Q. I am considering buying a ‘New Build’ home off plan but do not have much experience in this field, previously I have only ever dabbled in the re-sale market, can you give me some basic information to ensure I don’t make any huge mistakes?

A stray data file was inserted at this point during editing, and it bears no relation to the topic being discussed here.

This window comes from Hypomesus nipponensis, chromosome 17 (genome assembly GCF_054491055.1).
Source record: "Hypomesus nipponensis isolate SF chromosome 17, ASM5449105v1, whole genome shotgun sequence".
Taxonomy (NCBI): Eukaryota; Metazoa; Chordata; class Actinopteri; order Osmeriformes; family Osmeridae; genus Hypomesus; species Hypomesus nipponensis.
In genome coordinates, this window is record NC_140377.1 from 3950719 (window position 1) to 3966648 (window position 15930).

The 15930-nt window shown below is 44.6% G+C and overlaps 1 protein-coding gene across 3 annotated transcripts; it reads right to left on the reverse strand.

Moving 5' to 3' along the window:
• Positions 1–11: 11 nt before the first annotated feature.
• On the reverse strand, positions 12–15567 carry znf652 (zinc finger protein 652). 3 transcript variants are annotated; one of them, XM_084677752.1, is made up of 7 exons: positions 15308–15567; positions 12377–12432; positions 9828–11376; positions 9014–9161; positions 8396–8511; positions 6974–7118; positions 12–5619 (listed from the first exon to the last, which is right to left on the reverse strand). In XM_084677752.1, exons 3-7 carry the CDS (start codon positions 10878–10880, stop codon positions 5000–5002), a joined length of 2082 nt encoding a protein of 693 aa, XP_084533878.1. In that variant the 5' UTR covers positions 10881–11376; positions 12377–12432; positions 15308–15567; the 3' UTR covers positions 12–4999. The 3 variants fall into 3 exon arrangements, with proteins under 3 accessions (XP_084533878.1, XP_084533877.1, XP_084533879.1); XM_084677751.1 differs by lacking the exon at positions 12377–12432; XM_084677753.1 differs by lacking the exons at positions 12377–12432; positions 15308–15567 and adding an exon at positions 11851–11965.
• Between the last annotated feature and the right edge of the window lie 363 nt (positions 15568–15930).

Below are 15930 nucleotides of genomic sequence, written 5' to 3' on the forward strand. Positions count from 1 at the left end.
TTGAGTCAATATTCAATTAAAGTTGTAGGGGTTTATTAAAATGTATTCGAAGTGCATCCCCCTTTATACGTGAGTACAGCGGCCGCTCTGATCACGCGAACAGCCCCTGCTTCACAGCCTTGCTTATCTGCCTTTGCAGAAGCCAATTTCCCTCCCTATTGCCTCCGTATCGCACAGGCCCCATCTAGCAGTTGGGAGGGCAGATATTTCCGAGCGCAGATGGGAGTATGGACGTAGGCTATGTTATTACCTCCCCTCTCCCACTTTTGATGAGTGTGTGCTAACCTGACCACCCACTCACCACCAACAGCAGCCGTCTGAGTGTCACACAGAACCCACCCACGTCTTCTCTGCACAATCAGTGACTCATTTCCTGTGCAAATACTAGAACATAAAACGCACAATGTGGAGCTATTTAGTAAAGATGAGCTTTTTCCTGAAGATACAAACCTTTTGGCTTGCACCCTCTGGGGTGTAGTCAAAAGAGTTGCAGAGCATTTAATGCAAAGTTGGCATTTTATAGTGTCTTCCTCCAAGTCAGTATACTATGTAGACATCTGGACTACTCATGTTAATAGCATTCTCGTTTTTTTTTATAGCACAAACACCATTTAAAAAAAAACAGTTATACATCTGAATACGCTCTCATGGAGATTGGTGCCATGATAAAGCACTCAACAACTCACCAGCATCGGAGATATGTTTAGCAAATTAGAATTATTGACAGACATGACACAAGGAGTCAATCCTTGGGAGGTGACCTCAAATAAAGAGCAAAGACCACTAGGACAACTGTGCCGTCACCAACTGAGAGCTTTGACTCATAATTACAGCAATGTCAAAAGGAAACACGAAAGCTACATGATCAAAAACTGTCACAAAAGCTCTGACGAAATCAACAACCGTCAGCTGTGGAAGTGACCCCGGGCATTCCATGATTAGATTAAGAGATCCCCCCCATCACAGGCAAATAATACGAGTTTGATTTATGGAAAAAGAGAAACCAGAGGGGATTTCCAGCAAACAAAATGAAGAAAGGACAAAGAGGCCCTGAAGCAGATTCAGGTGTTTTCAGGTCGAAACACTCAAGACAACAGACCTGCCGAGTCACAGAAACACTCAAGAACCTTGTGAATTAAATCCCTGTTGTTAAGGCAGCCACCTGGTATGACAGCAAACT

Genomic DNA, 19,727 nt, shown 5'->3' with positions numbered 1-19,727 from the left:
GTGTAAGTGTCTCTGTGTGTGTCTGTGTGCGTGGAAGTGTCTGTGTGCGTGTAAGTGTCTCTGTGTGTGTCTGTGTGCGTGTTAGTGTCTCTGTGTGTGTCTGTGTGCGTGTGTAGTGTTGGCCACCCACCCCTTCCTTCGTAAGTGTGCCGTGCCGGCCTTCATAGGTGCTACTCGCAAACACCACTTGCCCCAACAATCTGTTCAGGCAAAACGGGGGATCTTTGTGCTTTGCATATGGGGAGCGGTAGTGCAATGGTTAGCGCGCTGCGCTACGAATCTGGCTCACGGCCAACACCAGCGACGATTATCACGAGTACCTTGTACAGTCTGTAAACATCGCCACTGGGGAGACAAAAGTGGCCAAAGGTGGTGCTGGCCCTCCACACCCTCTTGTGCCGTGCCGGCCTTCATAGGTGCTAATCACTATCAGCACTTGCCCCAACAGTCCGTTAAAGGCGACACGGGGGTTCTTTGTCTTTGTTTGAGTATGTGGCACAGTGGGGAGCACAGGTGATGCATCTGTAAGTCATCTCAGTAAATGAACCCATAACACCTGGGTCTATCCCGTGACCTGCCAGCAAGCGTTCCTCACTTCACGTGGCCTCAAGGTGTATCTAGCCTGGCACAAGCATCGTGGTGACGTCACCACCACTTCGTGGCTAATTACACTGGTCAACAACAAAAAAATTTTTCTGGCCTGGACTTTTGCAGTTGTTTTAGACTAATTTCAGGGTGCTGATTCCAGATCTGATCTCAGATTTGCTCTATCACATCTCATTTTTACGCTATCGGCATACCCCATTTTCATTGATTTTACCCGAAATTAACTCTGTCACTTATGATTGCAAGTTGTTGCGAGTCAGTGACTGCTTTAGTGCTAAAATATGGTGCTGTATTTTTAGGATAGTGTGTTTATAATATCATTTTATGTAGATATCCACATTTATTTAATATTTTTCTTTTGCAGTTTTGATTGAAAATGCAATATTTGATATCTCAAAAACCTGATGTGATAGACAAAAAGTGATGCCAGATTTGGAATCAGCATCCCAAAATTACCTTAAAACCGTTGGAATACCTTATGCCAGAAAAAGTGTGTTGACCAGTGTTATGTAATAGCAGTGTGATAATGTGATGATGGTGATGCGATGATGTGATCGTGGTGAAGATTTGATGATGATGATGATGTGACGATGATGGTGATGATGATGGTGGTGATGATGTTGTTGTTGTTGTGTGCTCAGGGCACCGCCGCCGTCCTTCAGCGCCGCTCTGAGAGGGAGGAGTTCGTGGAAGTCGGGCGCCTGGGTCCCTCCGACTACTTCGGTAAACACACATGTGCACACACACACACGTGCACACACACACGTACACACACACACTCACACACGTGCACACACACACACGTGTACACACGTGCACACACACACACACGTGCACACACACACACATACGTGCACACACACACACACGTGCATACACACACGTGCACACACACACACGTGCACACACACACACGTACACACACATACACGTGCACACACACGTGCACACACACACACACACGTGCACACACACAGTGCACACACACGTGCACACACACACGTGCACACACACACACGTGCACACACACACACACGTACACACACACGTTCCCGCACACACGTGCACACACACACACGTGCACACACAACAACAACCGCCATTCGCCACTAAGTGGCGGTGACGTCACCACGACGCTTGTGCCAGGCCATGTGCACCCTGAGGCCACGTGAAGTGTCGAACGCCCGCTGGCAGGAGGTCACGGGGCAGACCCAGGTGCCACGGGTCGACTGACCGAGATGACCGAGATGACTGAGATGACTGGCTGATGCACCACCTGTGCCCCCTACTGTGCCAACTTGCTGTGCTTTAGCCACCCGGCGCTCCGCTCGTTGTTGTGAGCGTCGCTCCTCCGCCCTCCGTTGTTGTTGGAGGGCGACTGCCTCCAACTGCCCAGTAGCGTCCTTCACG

A. While buying a new-build may seem appealing as the property will meet the latest building codes and satisfy high energy-efficiency standards, purchasing a brand-new home comes with its own raft of issues, such as dealing with developers, buying-off-plan, and problems with ‘snagging’. At the outset it’s worth making sure you know and understand all of the developers operating locally to you, carry out some research to compare the best value deals available on new-build properties in your area, it is also imperative to ensure the location is as good as it can be. Think about transport links, parking, and the distance to nearby facilities, visit the site regularly so you get a feel for the location, and don’t rely on the images provided by the developer, show homes can be extremely enticing and are meant to sugar coat the purchase to the highest degree. When considering a new-build, make sure you check the price with that of a second-hand home, as new-builds are generally heavily over-priced and usually for much less sq. footage than its second hand comparable. In some cases, buyers could find themselves paying a premium of as much as 25%, new property is only ‘new’ for a brief period of time, It’s always worth comparing similar ‘old’ properties in terms of value, space, rental value and so on to ensure you’re going into the purchase with your eyes fully open. Negotiating with developers too is always worth a shot particularly when they are coming to the end of their financial year. Crucially, the very best deals are likely to be had at the beginning – or right at the end – of a development build. Bargains can often be found by looking to purchase one of the last few units when the developer is finishing off and keen to move to the next project, the best way to improve your chances of striking a deal is by having both a deposit and mortgage agreement in principle in place. Developers often offer incentives such as a payment towards the stamp duty or legal fees, but getting cash reduction, such as a £10,000 discount, will make the biggest difference. If you can’t get the price down, you may want to try your luck at getting fixtures and fittings and other freebies added instead. These extras will be worth more to you than the developer; these include flooring, turf, white goods and tiling. Snagging is an important part of buying a new-build property. This involves inspecting the property with a fine-tooth comb and checking for anything from chipped tiles to faulty electrics or faulty plumbing, so that minor work can be remedied. Most large developers will fix anything you spot before you move in, though sometimes faults only arise once you move in and begin using the plumbing and heating. Faults are often fixed quickly while a developer is still on site but, once they have finished, problems can take longer to get solved so bear that in mind when considering which stage of a development to buy at.